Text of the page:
32. It has been submitted that the question before the Court is not a legal question, because it is not possible to ascertain with reasonable certainty the meaning of the question, there is an underlying assumption of illegality and it does not specify for whom the legal consequences will arise.
33. It has been contended by some that the question before the Court has two possible meanings: firstly that it requires the Court to find that the construction of the separation Wall is unlawful and then to proceed to the consequences, and/or alternatively, that the Court must assume illegality before proceeding. In this regard an attempt is made to distinguish the present matter from the Advisory Opinion given on the legal consequences that arose from the continued South African presence in Namibia, where the illegality of such presence had already been established by Security Council resolution 276 (1970).
34. It is submitted that this is a highly artificial interpretation of the question posed to the Court. In the first place it disregards the resolution by the referring organ, the General Assembly, that the construction of the separation Wall is “in contradiction to the relevant provisions of international law”, resolution ES-10/13. Secondly, it assumes that the Court can only work during the second stage of a two-stage process, requiring first a determination on the illegality of actions by Member States from another organ, the Security Council. This approach denies the Court, as the principal legal organ of the United Nations, the opportunity to interpret legal questions put before it.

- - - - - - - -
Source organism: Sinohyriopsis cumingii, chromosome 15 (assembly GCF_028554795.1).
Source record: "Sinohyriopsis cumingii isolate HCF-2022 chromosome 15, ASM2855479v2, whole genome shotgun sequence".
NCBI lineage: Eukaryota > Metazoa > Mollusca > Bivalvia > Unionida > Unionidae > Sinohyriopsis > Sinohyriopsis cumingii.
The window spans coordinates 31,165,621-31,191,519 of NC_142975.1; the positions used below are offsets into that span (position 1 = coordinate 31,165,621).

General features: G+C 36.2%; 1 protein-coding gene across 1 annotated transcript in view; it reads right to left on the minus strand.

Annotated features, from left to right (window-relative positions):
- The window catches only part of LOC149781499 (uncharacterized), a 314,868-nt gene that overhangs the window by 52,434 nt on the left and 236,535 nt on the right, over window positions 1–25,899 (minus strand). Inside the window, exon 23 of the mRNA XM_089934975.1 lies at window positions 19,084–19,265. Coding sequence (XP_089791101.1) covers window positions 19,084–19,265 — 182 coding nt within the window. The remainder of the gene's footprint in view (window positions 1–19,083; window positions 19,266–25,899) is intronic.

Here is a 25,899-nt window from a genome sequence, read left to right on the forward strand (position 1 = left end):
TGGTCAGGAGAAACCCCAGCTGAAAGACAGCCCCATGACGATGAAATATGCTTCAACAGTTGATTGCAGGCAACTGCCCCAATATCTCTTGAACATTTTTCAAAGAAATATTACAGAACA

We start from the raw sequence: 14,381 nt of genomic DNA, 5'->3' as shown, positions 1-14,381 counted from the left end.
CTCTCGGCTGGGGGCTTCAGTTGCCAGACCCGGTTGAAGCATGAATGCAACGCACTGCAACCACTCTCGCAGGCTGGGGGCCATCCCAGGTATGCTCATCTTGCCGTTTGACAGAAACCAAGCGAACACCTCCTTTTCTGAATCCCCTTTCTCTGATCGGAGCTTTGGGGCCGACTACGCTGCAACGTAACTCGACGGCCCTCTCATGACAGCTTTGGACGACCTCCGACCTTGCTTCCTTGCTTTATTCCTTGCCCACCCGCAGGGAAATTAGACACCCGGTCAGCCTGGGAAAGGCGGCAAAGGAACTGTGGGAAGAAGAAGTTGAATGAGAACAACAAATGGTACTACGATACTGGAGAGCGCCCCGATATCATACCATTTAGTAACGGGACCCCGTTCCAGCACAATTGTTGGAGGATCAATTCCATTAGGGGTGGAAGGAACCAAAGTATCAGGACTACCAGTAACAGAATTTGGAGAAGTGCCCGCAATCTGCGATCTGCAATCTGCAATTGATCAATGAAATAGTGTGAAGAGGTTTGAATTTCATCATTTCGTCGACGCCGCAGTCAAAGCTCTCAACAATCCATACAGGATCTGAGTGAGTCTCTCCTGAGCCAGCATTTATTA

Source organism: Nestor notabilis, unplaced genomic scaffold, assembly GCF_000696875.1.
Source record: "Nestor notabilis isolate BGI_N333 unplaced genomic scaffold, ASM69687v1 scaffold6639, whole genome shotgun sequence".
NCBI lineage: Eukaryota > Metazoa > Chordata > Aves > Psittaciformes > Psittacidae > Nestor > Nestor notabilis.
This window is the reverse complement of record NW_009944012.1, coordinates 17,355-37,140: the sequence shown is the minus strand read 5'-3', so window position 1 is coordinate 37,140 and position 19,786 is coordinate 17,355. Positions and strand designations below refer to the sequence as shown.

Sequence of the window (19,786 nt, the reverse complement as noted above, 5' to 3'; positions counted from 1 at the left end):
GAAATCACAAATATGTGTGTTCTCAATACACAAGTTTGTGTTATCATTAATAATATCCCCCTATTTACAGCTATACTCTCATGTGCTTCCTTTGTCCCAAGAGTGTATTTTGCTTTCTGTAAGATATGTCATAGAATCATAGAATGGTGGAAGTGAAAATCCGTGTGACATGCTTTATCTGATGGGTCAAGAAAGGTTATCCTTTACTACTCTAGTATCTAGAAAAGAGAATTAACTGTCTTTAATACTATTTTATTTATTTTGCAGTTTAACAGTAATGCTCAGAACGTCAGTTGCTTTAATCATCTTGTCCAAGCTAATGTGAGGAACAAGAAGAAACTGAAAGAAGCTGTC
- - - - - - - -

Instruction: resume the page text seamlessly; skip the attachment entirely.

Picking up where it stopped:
35. Furthermore, the point has been raised that, unlike the question put before the Court in the Namibia case which enquired as to the legal consequences for States, no such specification has been made in the present case. This, I submit, is not unusual. 36. Both Article 96, paragraph 1, of the Charter and Article 65, paragraph 1, of the Statute of the Court define legal questions to be put to the Court unconditionally and in the widest possible terms. Prescriptions on the term “any legal question” referred to the Court are nowhere to be found and will serve only to undermine the competency bestowed on the Court by the Charter and its own Statute. This approach lacks any legal basis and will only serve to make the Court a hostage of terminology, denying it the opportunity to play its proper role and, as the Court itself has determined in the Corfu Channel case, its role is “to ensure respect for international law” (Corfu Channel, Merits, I.C.J. Reports 1949, p. 35).